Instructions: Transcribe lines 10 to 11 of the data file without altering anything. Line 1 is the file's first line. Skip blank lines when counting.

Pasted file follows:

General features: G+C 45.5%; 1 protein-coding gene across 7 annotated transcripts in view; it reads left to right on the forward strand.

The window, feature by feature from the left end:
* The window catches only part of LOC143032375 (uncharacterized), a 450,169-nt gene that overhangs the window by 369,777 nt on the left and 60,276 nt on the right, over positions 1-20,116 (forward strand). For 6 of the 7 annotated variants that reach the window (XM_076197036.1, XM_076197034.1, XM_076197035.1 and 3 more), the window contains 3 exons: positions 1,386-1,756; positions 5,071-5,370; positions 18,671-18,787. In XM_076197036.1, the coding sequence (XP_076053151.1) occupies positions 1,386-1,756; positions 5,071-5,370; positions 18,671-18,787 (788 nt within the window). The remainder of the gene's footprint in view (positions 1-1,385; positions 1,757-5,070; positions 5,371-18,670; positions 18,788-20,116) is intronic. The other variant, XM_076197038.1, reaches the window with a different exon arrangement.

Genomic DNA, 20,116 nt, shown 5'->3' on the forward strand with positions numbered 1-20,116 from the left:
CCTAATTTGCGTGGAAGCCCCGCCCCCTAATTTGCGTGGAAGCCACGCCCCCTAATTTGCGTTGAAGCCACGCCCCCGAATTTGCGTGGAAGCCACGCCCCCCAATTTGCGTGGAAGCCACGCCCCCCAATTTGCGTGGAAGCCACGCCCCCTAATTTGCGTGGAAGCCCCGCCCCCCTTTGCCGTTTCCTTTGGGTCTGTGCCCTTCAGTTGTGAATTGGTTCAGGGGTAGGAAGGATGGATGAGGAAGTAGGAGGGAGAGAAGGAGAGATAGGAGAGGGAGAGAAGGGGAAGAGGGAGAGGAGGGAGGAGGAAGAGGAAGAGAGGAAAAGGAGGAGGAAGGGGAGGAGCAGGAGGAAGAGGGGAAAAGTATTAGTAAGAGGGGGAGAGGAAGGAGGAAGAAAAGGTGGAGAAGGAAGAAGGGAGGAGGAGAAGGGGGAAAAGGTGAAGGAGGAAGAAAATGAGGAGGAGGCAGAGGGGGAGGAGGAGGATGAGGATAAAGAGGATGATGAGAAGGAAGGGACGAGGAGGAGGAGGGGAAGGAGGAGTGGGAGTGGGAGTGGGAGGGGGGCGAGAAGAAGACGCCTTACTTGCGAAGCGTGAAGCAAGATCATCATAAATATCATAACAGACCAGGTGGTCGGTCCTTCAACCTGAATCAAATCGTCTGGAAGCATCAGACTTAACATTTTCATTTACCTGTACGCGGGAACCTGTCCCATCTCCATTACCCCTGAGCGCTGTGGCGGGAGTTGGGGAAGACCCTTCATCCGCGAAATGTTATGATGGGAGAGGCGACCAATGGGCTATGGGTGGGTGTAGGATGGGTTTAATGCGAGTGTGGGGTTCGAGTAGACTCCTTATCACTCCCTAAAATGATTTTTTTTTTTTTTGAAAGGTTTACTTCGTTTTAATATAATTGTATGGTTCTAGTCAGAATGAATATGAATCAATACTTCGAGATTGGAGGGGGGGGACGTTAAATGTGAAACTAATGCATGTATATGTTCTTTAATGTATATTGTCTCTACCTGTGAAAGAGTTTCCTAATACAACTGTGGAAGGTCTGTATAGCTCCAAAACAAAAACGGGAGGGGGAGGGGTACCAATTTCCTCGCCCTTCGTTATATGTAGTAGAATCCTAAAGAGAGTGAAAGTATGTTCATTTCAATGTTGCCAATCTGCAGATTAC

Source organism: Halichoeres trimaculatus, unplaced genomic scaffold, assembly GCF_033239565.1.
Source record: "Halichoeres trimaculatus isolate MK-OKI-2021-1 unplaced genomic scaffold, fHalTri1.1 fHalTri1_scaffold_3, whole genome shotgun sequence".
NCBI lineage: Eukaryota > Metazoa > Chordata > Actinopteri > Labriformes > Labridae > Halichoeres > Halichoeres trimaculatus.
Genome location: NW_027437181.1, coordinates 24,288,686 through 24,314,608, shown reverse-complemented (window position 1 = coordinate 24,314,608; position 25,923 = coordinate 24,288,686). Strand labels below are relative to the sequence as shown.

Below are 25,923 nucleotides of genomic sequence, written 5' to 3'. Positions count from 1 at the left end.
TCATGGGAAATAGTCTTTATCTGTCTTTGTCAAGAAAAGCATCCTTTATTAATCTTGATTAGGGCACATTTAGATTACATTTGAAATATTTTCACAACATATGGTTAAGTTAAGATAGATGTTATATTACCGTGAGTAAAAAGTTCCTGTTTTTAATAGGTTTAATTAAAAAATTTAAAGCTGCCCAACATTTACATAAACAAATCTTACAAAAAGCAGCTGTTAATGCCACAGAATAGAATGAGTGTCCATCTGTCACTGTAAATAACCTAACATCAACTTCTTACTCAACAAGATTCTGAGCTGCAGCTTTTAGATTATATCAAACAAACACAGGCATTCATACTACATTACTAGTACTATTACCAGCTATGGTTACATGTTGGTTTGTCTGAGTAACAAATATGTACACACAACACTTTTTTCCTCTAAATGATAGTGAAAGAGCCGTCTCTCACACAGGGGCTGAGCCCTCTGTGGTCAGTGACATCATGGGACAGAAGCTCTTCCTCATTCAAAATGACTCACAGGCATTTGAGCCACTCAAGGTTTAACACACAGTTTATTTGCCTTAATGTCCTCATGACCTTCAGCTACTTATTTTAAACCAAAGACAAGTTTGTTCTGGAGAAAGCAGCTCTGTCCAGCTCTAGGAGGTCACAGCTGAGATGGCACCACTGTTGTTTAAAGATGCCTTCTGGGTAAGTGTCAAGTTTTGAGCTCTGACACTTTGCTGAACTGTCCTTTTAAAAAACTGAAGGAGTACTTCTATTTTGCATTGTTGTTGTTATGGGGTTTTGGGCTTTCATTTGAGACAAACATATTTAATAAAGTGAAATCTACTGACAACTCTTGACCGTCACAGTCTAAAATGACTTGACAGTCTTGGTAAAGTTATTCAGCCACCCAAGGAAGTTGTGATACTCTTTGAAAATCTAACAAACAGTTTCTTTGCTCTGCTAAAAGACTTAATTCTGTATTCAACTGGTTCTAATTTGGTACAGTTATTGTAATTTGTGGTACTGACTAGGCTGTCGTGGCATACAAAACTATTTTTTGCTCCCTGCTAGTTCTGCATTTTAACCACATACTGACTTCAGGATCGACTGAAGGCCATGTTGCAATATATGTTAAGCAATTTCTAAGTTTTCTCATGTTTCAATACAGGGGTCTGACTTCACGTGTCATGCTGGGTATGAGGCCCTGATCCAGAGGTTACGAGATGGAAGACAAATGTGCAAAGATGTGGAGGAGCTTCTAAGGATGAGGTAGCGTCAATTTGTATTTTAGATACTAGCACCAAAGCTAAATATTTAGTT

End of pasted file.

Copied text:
Below are 25,923 nucleotides of genomic sequence, written 5' to 3'. Positions count from 1 at the left end.
TCATGGGAAATAGTCTTTATCTGTCTTTGTCAAGAAAAGCATCCTTTATTAATCTTGATTAGGGCACATTTAGATTACATTTGAAATATTTTCACAACATATGGTTAAGTTAAGATAGATGTTATATTACCGTGAGTAAAAAGTTCCTGTTTTTAATAGGTTTAATTAAAAAATTTAAAGCTGCCCAACATTTACATAAACAAATCTTACAAAAAGCAGCTGTTAATGCCACAGAATAGAATGAGTGTCCATCTGTCACTGTAAATAACCTAACATCAACTTCTTACTCAACAAGATTCTGAGCTGCAGCTTTTAGATTATATCAAACAAACACAGGCATTCATACTACATTACTAGTACTATTACCAGCTATGGTTACATGTTGGTTTGTCTGAGTAACAAATATGTACACACAACACTTTTTTCCTCTAAATGATAGTGAAAGAGCCGTCTCTCACACAGGGGCTGAGCCCTCTGTGGTCAGTGACATCATGGGACAGAAGCTCTTCCTCATTCAAAATGACTCACAGGCATTTGAGCCACTCAAGGTTTAACACACAGTTTATTTGCCTTAATGTCCTCATGACCTTCAGCTACTTATTTTAAACCAAAGACAAGTTTGTTCTGGAGAAAGCAGCTCTGTCCAGCTCTAGGAGGTCACAGCTGAGATGGCACCACTGTTGTTTAAAGATGCCTTCTGGGTAAGTGTCAAGTTTTGAGCTCTGACACTTTGCTGAACTGTCCTTTTAAAAAACTGAAGGAGTACTTCTATTTTGCATTGTTGTTGTTATGGGGTTTTGGGCTTTCATTTGAGACAAACATATTTAATAAAGTGAAATCTACTGACAACTCTTGACCGTCACAGTCTAAAATGACTTGACAGTCTTGGTAAAGTTATTCAGCCACCCAAGGAAGTTGTGATACTCTTTGAAAATCTAACAAACAGTTTCTTTGCTCTGCTAAAAGACTTAATTCTGTATTCAACTGGTTCTAATTTGGTACAGTTATTGTAATTTGTGGTACTGACTAGGCTGTCGTGGCATACAAAACTATTTTTTGCTCCCTGCTAGTTCTGCATTTTAACCACATACTGACTTCAGGATCGACTGAAGGCCATGTTGCAATATATGTTAAGCAATTTCTAAGTTTTCTCATGTTTCAATACAGGGGTCTGACTTCACGTGTCATGCTGGGTATGAGGCCCTGATCCAGAGGTTACGAGATGGAAGACAAATGTGCAAAGATGTGGAGGAGCTTCTAAGGATGAGGTAGCGTCAATTTGTATTTTAGATACTAGCACCAAAGCTAAATATTTAGTT